We have a few topics to cover today and will try to do so as succinctly as possible.
Since our prior communication, the FDA has approved an antibody test that has been validated as being highly sensitive and specific. What that means is that if you were exposed to COVID-19, the blood test will be able to tell you that. Perhaps as importantly, the test will not falsely tell you that you were exposed if you were not. Before you all go running to get the test (and not sure which labs will have it at this point – the test is made by Roche), there are a few things to consider. First, the presence of having antibodies DOES NOT mean you are immune, rather that you were exposed and mounted some response to the virus that is detectable. On the bright side, what the test enables is research aimed at addressing this issue. If someone with antibodies ends up being swabbed at a later date and has COVID-19, it may indicate that reinfection can occur. The subsequent questions would be whether they would fight off the infection quickly and if they maintain the same risk profile the second time around. How contagious someone is the second time around would also be of significance. More obviously on this topic as data comes in. If you are going to get tested though for antibodies, this is the one you want currently. There will be others starting to become validated soon without a doubt.
Also, since our prior communication, there are a lot of states beginning to ease restrictions on business and being out in public. It will take several weeks at minimum to see what effect that has on infection rates due to the inherent incubation time for the virus. Some countries that have already dabbled with such saw significant increases in infection rates after easing restrictions and the same should be expected here. The key is that the increase keeps the “R-value” less than 1 (see last post for more detail on these values). Please continue to exercise full precautions with high risk populations as the restrictions will likely be eased here in New York as well over the next several weeks. There will be ongoing transmission of COVID-19 for a very extended period of time. It will require either effective medication, a vaccine, or herd immunity to stop transmission. None of these are imminent.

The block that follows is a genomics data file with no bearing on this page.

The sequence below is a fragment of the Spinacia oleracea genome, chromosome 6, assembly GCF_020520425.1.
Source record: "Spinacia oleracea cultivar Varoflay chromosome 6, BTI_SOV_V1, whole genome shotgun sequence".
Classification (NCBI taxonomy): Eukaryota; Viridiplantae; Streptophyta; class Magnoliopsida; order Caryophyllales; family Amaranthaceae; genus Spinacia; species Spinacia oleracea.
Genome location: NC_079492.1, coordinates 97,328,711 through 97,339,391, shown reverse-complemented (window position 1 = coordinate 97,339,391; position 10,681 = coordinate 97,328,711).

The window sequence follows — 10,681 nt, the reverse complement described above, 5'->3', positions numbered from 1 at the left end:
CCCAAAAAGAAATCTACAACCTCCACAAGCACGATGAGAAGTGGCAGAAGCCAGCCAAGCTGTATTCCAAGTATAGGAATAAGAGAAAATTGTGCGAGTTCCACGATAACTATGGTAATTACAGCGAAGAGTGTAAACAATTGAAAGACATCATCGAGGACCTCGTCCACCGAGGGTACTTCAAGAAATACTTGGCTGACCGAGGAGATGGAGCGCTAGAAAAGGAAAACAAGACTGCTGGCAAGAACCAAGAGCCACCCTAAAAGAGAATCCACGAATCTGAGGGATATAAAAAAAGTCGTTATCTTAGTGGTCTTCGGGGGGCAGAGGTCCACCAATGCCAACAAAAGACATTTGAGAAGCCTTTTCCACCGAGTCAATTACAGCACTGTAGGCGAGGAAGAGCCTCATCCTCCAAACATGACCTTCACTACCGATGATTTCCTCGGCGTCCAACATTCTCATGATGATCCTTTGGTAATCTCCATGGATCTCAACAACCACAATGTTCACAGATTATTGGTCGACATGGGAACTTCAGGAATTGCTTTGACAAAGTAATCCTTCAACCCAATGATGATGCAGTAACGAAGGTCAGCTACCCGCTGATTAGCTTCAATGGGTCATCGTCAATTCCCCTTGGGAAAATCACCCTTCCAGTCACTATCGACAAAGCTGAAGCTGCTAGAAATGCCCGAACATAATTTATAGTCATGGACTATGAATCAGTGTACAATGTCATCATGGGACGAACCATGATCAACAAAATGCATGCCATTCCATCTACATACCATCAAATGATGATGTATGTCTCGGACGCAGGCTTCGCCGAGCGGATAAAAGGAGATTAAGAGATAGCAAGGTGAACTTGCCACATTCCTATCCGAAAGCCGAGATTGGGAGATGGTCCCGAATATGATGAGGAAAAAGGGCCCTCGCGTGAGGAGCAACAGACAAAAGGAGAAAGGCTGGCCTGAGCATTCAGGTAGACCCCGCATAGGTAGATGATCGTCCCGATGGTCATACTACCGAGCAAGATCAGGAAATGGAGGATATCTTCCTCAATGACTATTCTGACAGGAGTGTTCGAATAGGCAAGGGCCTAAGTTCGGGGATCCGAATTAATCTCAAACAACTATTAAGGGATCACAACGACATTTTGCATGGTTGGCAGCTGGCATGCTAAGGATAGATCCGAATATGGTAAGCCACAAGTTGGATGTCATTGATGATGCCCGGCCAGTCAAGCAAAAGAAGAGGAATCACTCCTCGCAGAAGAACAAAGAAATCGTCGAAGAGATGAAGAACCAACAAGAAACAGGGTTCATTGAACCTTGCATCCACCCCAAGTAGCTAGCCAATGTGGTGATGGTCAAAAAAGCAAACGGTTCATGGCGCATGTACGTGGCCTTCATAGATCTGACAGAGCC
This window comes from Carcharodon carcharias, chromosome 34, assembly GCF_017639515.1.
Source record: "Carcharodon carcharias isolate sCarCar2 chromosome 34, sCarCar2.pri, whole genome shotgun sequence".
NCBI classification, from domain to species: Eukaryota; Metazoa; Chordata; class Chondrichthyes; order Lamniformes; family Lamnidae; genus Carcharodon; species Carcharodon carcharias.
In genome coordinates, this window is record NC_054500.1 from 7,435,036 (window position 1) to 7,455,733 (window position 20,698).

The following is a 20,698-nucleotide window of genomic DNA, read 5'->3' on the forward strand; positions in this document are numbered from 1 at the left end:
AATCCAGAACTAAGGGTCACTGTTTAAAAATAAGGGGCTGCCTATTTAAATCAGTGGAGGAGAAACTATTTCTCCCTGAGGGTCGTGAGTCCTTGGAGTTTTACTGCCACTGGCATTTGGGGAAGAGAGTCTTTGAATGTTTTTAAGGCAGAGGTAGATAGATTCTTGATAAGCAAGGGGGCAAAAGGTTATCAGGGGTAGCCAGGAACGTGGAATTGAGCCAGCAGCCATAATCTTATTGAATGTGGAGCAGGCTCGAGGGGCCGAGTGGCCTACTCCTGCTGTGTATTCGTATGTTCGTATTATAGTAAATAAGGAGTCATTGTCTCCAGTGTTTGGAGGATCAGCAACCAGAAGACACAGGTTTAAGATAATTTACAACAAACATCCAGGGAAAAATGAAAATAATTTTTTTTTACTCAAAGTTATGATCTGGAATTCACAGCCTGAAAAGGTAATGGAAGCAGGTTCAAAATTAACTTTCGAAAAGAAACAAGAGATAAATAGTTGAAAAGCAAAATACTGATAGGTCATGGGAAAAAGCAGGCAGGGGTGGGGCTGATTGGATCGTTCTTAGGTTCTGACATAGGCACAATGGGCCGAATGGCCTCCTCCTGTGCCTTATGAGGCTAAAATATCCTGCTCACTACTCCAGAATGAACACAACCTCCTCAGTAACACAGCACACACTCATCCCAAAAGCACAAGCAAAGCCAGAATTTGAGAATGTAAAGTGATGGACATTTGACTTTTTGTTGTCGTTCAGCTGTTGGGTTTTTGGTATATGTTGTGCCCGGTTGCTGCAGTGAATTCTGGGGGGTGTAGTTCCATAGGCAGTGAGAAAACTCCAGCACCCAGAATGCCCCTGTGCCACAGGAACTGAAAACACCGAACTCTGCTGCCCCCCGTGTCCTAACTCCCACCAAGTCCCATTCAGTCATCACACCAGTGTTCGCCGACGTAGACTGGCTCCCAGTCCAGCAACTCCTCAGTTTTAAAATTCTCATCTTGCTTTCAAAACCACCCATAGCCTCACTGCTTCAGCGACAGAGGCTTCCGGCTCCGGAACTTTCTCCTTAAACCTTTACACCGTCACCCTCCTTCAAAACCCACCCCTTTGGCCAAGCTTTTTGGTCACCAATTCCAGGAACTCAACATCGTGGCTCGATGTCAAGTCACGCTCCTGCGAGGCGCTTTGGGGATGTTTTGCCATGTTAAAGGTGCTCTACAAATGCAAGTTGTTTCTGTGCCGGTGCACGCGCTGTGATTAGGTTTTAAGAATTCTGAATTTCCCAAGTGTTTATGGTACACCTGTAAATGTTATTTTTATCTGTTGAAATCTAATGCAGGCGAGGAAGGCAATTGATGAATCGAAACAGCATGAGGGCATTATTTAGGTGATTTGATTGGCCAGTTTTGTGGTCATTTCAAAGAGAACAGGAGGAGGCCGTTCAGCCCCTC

Lastly, we strongly urge all to keep up with their preventative health care (i.e.: well visits). Many have been pushing off preventative health care visits due to COVID-19 concerns, but there will not be a “better time” to conduct them over the next several months (at minimum). We have, and will continue to, implement measures to minimize any risk of contagion within our office. We currently have separate office space for all illness related concerns (several doors down from our main office). Preventative health care is not simply about immunizations, but a litany of concerns that are more of a serious threat to your child’s health than COVID-19. We could not give you a comprehensive list of serious issues we have found in apparently healthy children incidentally at those visits, and while it does not happen frequently, several times a year has spared a child from a serious adverse outcome. If there are concerns within your home (such as you have elderly folks that live with you), please discuss with the office as we are making accommodations when possible such as appointments outside office hours where there are no others in the facility. On the topic of immunizations, since the pandemic, overall rates of immunization in society had dipped. If this trend continues, we could be looking at a fall/winter season with influenza, COVID-19 mixed it with other diseases that we should never be seeing (such as measles) in this day and age. Furthermore, please make a point of getting your influenza vaccine this year when available (usually August/September). While we encourage this every year, there is significant increased risk of adverse outcomes with multiple deadly viruses in circulation concurrently.